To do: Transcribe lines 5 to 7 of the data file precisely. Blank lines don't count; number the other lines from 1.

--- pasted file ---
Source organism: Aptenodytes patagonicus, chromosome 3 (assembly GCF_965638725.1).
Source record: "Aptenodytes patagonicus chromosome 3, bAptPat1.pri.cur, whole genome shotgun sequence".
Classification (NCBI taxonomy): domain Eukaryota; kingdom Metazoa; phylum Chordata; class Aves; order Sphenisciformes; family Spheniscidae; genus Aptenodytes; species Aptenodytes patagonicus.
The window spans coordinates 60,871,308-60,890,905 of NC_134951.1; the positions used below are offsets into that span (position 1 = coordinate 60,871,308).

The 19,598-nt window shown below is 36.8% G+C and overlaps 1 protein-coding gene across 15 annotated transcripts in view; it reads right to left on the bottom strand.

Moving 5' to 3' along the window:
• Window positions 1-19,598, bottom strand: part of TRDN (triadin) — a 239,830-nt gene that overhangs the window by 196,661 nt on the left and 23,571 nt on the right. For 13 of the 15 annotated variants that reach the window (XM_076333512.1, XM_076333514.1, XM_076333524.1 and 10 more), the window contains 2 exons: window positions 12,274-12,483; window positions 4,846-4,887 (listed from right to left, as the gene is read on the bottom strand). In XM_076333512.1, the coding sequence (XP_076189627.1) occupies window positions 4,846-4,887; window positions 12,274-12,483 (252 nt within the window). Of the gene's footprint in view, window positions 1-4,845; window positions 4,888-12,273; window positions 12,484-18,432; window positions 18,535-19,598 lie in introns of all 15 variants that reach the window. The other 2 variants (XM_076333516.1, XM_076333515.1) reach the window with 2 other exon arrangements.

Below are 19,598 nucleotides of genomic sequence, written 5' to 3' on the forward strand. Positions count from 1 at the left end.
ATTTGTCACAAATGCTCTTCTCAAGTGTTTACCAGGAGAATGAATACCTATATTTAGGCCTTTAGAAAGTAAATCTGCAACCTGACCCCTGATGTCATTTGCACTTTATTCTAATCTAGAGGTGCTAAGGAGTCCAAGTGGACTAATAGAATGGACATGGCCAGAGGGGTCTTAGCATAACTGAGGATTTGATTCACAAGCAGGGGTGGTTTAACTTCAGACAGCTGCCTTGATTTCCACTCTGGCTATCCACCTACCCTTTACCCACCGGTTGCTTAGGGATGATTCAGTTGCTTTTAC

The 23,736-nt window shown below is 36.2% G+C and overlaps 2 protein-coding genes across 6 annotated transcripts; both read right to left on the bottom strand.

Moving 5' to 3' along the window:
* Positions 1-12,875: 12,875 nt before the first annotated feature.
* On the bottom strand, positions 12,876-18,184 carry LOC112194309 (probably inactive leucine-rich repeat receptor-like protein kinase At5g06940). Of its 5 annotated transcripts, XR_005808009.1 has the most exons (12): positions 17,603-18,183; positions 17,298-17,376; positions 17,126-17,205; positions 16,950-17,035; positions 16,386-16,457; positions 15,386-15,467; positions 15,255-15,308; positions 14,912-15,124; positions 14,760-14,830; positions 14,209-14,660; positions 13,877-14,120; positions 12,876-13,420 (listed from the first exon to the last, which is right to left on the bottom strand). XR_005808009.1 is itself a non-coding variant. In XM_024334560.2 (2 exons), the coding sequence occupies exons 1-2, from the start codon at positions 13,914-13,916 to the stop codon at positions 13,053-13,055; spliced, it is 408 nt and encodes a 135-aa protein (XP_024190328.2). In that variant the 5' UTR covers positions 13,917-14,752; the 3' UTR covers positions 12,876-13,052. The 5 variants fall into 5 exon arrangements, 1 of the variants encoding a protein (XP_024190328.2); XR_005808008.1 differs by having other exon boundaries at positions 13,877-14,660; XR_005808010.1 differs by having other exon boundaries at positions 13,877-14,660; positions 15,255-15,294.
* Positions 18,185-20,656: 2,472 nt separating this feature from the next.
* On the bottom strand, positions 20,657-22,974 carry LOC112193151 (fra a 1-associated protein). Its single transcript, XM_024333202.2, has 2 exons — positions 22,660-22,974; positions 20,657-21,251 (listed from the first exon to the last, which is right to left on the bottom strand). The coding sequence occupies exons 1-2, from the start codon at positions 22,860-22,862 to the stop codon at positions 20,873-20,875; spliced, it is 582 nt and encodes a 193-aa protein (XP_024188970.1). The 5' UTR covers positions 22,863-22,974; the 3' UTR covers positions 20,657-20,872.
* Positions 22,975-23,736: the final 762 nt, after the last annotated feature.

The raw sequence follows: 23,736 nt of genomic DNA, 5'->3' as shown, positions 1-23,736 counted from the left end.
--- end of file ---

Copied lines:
The 19,598-nt window shown below is 36.8% G+C and overlaps 1 protein-coding gene across 15 annotated transcripts in view; it reads right to left on the bottom strand.

Moving 5' to 3' along the window:
• Window positions 1-19,598, bottom strand: part of TRDN (triadin) — a 239,830-nt gene that overhangs the window by 196,661 nt on the left and 23,571 nt on the right. For 13 of the 15 annotated variants that reach the window (XM_076333512.1, XM_076333514.1, XM_076333524.1 and 10 more), the window contains 2 exons: window positions 12,274-12,483; window positions 4,846-4,887 (listed from right to left, as the gene is read on the bottom strand). In XM_076333512.1, the coding sequence (XP_076189627.1) occupies window positions 4,846-4,887; window positions 12,274-12,483 (252 nt within the window). Of the gene's footprint in view, window positions 1-4,845; window positions 4,888-12,273; window positions 12,484-18,432; window positions 18,535-19,598 lie in introns of all 15 variants that reach the window. The other 2 variants (XM_076333516.1, XM_076333515.1) reach the window with 2 other exon arrangements.